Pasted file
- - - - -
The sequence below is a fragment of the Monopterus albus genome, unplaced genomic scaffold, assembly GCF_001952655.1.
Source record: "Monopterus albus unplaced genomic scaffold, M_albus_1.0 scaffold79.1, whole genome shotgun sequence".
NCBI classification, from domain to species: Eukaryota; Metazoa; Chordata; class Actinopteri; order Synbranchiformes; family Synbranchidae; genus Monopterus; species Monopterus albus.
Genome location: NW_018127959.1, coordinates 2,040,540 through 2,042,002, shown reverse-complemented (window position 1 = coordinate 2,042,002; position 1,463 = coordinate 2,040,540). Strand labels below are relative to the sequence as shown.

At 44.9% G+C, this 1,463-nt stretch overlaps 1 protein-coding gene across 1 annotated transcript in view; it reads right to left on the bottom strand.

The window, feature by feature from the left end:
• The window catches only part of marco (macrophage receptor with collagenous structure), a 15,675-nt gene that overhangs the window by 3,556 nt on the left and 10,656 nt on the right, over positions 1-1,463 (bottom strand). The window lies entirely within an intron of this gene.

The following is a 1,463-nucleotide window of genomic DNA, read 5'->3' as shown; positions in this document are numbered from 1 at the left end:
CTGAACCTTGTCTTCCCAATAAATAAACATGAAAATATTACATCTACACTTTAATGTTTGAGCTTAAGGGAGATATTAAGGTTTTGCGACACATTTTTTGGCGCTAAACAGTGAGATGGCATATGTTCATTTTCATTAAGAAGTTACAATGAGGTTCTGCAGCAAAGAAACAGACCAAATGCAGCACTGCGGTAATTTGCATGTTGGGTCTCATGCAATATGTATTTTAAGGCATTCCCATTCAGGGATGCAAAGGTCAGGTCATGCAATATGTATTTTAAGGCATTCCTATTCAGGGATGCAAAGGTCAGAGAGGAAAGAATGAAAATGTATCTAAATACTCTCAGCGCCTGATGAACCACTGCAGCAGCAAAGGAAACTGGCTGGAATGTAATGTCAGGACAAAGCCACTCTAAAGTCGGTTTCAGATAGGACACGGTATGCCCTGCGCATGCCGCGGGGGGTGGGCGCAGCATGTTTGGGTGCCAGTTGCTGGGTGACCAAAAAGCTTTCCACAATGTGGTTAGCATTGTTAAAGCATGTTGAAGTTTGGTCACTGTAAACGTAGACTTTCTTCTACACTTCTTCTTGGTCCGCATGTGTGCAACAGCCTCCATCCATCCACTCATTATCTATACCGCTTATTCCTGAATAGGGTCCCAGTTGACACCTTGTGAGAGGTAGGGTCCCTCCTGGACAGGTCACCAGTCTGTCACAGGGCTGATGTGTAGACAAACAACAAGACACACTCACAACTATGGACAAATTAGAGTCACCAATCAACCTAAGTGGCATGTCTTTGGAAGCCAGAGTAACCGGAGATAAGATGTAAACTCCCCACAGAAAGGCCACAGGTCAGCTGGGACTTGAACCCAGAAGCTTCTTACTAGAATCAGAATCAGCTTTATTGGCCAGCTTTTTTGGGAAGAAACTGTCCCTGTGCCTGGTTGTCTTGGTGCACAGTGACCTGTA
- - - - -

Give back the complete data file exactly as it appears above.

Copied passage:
The sequence below is a fragment of the Monopterus albus genome, unplaced genomic scaffold, assembly GCF_001952655.1.
Source record: "Monopterus albus unplaced genomic scaffold, M_albus_1.0 scaffold79.1, whole genome shotgun sequence".
NCBI classification, from domain to species: Eukaryota; Metazoa; Chordata; class Actinopteri; order Synbranchiformes; family Synbranchidae; genus Monopterus; species Monopterus albus.
Genome location: NW_018127959.1, coordinates 2,040,540 through 2,042,002, shown reverse-complemented (window position 1 = coordinate 2,042,002; position 1,463 = coordinate 2,040,540). Strand labels below are relative to the sequence as shown.

At 44.9% G+C, this 1,463-nt stretch overlaps 1 protein-coding gene across 1 annotated transcript in view; it reads right to left on the bottom strand.

The window, feature by feature from the left end:
• The window catches only part of marco (macrophage receptor with collagenous structure), a 15,675-nt gene that overhangs the window by 3,556 nt on the left and 10,656 nt on the right, over positions 1-1,463 (bottom strand). The window lies entirely within an intron of this gene.

The following is a 1,463-nucleotide window of genomic DNA, read 5'->3' as shown; positions in this document are numbered from 1 at the left end:
CTGAACCTTGTCTTCCCAATAAATAAACATGAAAATATTACATCTACACTTTAATGTTTGAGCTTAAGGGAGATATTAAGGTTTTGCGACACATTTTTTGGCGCTAAACAGTGAGATGGCATATGTTCATTTTCATTAAGAAGTTACAATGAGGTTCTGCAGCAAAGAAACAGACCAAATGCAGCACTGCGGTAATTTGCATGTTGGGTCTCATGCAATATGTATTTTAAGGCATTCCCATTCAGGGATGCAAAGGTCAGGTCATGCAATATGTATTTTAAGGCATTCCTATTCAGGGATGCAAAGGTCAGAGAGGAAAGAATGAAAATGTATCTAAATACTCTCAGCGCCTGATGAACCACTGCAGCAGCAAAGGAAACTGGCTGGAATGTAATGTCAGGACAAAGCCACTCTAAAGTCGGTTTCAGATAGGACACGGTATGCCCTGCGCATGCCGCGGGGGGTGGGCGCAGCATGTTTGGGTGCCAGTTGCTGGGTGACCAAAAAGCTTTCCACAATGTGGTTAGCATTGTTAAAGCATGTTGAAGTTTGGTCACTGTAAACGTAGACTTTCTTCTACACTTCTTCTTGGTCCGCATGTGTGCAACAGCCTCCATCCATCCACTCATTATCTATACCGCTTATTCCTGAATAGGGTCCCAGTTGACACCTTGTGAGAGGTAGGGTCCCTCCTGGACAGGTCACCAGTCTGTCACAGGGCTGATGTGTAGACAAACAACAAGACACACTCACAACTATGGACAAATTAGAGTCACCAATCAACCTAAGTGGCATGTCTTTGGAAGCCAGAGTAACCGGAGATAAGATGTAAACTCCCCACAGAAAGGCCACAGGTCAGCTGGGACTTGAACCCAGAAGCTTCTTACTAGAATCAGAATCAGCTTTATTGGCCAGCTTTTTTGGGAAGAAACTGTCCCTGTGCCTGGTTGTCTTGGTGCACAGTGACCTGTA